ECRI 2022 annual seminar with Equality Bodies

Date: 26 September 2022
Venue: Hybrid form : Strasbourg – Council of Europe, Agora Building and online 


There is a growing recognition that failure to address complex social systems and identities may undermine human rights protection due to all. In three decades, intersectionality has gradually become a tool for understanding the consequences of interaction between two or more forms of discrimination and addressing the manner in which they contribute to create different layers of inequality. It has been increasingly recognised as a cross-cutting principle in policy-making in Europe and beyond.1
The European Commission against Racism and Intolerance (ECRI) has been using an intersectional approach in its country monitoring work, which highlighted the specific vulnerabilities experienced by, for instance, Roma women, Black men or Muslim women, as well as in its new standards, as was the case in its General Policy Recomm endation No. 5 (revised) on preventing and combating anti-Muslim racism and discriminationand General Policy Recommendation No. 9 (revised) on preventing and combating Antisemitism.3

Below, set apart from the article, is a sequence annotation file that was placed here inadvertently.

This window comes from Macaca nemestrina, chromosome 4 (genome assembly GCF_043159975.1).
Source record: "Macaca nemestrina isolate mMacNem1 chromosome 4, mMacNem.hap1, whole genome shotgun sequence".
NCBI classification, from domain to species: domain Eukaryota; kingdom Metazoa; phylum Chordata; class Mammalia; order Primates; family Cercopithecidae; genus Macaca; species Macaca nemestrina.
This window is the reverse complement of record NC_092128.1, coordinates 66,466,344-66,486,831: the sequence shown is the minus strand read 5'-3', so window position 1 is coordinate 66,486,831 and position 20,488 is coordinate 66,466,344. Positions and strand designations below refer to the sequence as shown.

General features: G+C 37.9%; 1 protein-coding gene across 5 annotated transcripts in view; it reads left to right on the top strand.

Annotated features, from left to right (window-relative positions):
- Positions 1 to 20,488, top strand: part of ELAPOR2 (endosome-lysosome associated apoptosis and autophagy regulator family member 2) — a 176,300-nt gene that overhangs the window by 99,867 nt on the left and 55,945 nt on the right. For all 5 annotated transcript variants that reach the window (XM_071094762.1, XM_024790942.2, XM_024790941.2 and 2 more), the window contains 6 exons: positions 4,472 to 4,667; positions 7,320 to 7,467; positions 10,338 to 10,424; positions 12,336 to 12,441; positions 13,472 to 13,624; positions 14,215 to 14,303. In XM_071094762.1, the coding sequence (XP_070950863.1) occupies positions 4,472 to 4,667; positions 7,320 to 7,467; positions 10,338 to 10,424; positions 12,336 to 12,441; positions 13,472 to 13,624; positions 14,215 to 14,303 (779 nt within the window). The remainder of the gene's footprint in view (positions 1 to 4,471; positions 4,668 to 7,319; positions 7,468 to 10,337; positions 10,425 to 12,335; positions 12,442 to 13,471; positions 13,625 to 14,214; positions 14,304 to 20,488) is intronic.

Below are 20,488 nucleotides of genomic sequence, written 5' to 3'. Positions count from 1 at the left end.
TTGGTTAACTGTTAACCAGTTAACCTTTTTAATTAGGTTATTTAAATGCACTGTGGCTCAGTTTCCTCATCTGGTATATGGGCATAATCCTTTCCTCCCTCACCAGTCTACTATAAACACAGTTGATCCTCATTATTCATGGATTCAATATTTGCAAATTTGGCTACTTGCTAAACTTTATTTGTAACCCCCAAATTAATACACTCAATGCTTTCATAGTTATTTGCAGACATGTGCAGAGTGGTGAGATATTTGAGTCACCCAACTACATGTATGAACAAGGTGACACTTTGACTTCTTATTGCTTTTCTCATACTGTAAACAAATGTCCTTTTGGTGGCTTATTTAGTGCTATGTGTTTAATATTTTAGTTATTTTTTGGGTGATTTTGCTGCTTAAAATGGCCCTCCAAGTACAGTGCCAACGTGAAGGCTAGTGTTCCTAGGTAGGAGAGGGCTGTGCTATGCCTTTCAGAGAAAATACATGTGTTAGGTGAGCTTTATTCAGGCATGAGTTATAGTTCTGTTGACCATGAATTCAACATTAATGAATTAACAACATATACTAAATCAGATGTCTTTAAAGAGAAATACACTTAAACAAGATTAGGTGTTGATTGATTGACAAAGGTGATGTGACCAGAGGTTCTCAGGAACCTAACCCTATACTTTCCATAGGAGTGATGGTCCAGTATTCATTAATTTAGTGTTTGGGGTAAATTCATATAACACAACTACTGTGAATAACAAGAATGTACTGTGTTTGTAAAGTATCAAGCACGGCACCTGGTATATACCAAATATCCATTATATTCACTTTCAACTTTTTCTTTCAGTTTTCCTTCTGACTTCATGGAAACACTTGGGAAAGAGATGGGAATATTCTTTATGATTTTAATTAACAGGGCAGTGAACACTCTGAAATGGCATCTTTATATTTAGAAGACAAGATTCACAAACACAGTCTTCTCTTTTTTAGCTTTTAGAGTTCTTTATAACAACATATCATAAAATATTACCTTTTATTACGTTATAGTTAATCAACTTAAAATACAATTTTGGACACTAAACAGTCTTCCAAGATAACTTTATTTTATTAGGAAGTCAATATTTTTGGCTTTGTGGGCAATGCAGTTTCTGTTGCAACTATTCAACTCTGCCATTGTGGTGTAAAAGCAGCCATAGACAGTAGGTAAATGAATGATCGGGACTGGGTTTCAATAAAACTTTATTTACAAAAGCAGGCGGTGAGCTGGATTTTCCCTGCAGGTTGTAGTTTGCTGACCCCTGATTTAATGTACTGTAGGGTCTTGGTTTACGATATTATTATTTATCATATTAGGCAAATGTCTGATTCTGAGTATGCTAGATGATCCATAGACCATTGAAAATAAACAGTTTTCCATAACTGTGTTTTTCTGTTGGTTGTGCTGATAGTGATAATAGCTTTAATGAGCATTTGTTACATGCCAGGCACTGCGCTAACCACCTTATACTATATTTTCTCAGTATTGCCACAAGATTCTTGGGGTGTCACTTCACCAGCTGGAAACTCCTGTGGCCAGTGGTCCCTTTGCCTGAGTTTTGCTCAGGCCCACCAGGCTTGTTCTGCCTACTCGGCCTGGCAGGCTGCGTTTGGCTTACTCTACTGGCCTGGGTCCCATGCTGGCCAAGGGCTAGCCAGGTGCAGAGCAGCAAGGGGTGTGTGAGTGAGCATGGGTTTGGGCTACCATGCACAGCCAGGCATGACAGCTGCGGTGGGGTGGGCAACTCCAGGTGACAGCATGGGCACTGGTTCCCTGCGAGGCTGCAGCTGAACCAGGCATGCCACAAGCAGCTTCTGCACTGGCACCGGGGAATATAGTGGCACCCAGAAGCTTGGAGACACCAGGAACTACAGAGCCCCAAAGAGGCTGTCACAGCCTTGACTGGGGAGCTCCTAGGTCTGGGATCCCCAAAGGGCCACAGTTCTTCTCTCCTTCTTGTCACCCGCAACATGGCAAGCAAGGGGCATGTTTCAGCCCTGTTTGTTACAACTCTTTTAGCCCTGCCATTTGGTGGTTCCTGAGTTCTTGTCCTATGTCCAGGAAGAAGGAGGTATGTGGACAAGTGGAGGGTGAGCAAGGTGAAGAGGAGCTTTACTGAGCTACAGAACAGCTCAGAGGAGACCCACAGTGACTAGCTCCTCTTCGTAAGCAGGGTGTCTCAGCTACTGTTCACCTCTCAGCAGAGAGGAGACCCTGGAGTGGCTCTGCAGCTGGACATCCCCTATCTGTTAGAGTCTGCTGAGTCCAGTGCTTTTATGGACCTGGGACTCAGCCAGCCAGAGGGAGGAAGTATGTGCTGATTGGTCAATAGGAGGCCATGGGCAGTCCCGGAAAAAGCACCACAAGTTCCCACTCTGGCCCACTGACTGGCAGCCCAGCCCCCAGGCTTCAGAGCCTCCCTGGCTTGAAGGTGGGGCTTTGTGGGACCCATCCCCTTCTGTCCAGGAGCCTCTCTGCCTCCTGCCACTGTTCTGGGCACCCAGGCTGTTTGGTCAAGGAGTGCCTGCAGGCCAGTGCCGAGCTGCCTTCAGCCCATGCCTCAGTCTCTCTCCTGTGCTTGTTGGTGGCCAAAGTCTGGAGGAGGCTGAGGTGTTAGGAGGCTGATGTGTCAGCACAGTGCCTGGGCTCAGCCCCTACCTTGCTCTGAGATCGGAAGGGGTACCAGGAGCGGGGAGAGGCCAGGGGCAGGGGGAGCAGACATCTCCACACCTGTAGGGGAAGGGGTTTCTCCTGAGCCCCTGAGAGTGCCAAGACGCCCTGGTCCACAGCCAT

This seminar aimed at exploring ways and means of taking into account the concept of intersectionality when reviewing legal and policy frameworks. 



1 See, for example, EU Action Plan against Racism 2020-2025 and EU LGBTIQ Equality Strategy - 2020-2025; UN Committee on the Elimination of Racial Discrimination (CERD), General Recommendation No. 32, CERD/C/GC/32, 2009, § 7 and General Recommendation No. 35, CERD/C/GC/35, 2013, § 6.
2 See, in particular, § 12-13 and Recommendation 7. 
3 See, in particular, § 13 and Recommendation 5.